Deploying An Azure Application

Ed: Following on from our look at the four main pieces of Windows Azure in “Introduction to Windows Azure”, John Mannix runs us through the development of an Azure application in C# and its deployment into the cloud. He briefly looks at

  • the basic Visual Studio Azure project template
  • some Azure development common code
  • how to use the Azure Management Portal to ready your space in the cloud for your application
  • deploying the application

To follow this tutorial, you’ll need to download and install the Windows Azure SDK and Windows Azure Tools for Visual Studio. You can either download and install them separately or install them using Microsoft’s Web Platform Installer, which is the preferred method. Go to to begin either procedure.

The Visual Studio Azure Project Template

Once you’ve installed the Azure tools for Visual Studio, open Visual Studio and click File > New Project. Under the list of  Installed Templates, you’ll find a new Cloud section listed for both Visual Basic and Visual C#. Both contain just one new template, called Windows Azure Project.

The Windows Azure project template

Select the Visual C# version of the project and click OK. Creating a new project with this template brings up the New Windows Azure Project dialog, which is where you add roles to your project. Your project can host multiple roles, and each role maps to a web application, a web service or a background process. You add roles by clicking on the right arrow with the role on the left selected, and then you can rename the role in the right hand pane. For the purposes of this article, we will create an MVC3 Web Role. Select and add this role to solution and click OK.

Adding a MVC3 Web Role

Finally, because we have chose to create an ASP.NET MVC3 project, the New ASP.NET MVC 3 Project dialog appears so we can set a few basic options before its construction. For the purposes of this tutorial, leave everything at their defaults and click OK.

The new ASP.NET MVC3 project dialog

Once Visual Studio has finished generating all the project files, have a look in Solution Explorer. You’ll see that it has generated three projects.

  • The first project is for the service, and contains the configuration information for the project and its roles.
  • The second project is the web role itself and contains a default MVC application with all the files you need to get started.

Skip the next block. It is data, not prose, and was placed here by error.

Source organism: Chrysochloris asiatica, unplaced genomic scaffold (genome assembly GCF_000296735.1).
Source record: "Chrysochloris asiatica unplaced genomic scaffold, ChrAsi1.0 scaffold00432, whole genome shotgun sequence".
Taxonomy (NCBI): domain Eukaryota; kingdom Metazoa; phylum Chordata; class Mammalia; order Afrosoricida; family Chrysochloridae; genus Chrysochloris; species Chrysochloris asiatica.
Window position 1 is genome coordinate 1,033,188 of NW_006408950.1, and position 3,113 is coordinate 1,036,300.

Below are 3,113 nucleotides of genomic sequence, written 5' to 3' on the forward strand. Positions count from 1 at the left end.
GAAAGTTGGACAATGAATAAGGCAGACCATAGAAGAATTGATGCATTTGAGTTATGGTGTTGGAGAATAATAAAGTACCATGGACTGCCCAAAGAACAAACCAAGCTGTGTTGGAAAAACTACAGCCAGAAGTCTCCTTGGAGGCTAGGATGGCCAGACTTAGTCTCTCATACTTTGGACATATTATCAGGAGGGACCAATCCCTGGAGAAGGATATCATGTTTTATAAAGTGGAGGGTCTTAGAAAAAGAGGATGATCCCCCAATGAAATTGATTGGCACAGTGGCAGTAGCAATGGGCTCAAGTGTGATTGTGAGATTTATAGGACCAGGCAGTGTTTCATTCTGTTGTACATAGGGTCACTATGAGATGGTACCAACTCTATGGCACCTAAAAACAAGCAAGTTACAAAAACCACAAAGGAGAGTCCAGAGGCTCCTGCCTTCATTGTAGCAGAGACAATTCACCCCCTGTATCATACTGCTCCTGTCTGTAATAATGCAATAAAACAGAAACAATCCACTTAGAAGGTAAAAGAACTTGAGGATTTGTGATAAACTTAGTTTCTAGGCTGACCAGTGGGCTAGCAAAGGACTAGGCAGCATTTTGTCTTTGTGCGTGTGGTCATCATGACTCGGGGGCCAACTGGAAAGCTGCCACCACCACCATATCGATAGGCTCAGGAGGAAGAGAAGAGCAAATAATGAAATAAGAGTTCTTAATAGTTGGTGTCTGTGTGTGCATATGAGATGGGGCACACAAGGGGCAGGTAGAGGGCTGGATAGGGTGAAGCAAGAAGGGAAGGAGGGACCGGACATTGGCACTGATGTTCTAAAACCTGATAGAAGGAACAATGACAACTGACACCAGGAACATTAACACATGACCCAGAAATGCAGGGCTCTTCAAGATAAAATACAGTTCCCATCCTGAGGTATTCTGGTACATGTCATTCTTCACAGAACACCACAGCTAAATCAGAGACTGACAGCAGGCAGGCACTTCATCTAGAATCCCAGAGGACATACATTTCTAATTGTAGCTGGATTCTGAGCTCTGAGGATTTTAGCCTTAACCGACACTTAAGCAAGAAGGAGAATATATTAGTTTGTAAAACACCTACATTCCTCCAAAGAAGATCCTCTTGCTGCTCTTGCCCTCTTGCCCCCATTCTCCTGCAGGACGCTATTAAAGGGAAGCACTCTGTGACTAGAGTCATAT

• The optional third project contains the standard MVC unit tests.

The projects created by the Windwos Azure project template

Setting up your Local Development Storage Database

The difference between running a web app in Azure and running it on a conventional server is in the services that are available to you. An obvious example is that in Azure you can’t write to the local file system because there isn’t one! Instead you have to take advantage of the Windows Azure Storage Services. Specifically, there is a service called the Blob Service which behaves in a similar way to a file system.

For debugging purposes, Azure projects emulate these services locally using a database to emulate the cloud. By default, the emulator is setup to use the default instance of SQL Server Express called SQLExpress. If you’re not using the default instance of SQLExpress, you’ll need to let the storage emulator know this.

  • Select Start > All Programs > Windows Azure SDK v1.4 > Windows Azure SDK Command Prompt
  • Type dsinit /sqlinstance:INSTANCE_NAME and press Enter. Note that INSTANCE_NAME should be a period (.) if you’re using the unnamed default instance.

You’ll see the following dialog.

Setting the database for the storage emulator

Run and Debug As Administrator

If you run the default cloud service out of the box, by pressing F5 in Visual Studio, you should see the default MVC web UI open in a browser. However, if you typically run Visual Studio as a standard user rather than an administrator, you’ll see the following dialog. Much in the same way that you must run Visual Studio as an administrator to debug web applications running on IIS, so too must you run Visual Studio as an administrator to debug and run Azure applications locally in the emulator installed with your Visual Studio Azure Tools.